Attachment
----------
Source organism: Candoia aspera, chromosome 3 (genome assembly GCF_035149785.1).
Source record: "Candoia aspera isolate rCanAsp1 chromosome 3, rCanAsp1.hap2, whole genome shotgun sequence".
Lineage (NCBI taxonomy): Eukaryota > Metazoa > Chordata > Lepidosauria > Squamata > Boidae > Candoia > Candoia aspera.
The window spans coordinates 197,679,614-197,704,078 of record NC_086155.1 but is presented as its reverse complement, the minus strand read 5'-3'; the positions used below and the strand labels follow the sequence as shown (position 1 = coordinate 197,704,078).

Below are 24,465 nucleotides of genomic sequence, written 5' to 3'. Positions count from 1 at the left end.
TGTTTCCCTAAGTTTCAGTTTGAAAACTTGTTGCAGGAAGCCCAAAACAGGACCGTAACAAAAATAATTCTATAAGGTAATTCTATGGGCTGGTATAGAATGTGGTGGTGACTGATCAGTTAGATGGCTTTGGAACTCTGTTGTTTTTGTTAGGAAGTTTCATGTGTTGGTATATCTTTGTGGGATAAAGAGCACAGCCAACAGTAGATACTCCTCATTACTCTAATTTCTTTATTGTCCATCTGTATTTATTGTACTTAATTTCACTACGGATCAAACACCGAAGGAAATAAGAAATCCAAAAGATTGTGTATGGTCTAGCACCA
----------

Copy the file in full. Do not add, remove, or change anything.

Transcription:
Source organism: Candoia aspera, chromosome 3 (genome assembly GCF_035149785.1).
Source record: "Candoia aspera isolate rCanAsp1 chromosome 3, rCanAsp1.hap2, whole genome shotgun sequence".
Lineage (NCBI taxonomy): Eukaryota > Metazoa > Chordata > Lepidosauria > Squamata > Boidae > Candoia > Candoia aspera.
The window spans coordinates 197,679,614-197,704,078 of record NC_086155.1 but is presented as its reverse complement, the minus strand read 5'-3'; the positions used below and the strand labels follow the sequence as shown (position 1 = coordinate 197,704,078).

Below are 24,465 nucleotides of genomic sequence, written 5' to 3'. Positions count from 1 at the left end.
TGTTTCCCTAAGTTTCAGTTTGAAAACTTGTTGCAGGAAGCCCAAAACAGGACCGTAACAAAAATAATTCTATAAGGTAATTCTATGGGCTGGTATAGAATGTGGTGGTGACTGATCAGTTAGATGGCTTTGGAACTCTGTTGTTTTTGTTAGGAAGTTTCATGTGTTGGTATATCTTTGTGGGATAAAGAGCACAGCCAACAGTAGATACTCCTCATTACTCTAATTTCTTTATTGTCCATCTGTATTTATTGTACTTAATTTCACTACGGATCAAACACCGAAGGAAATAAGAAATCCAAAAGATTGTGTATGGTCTAGCACCA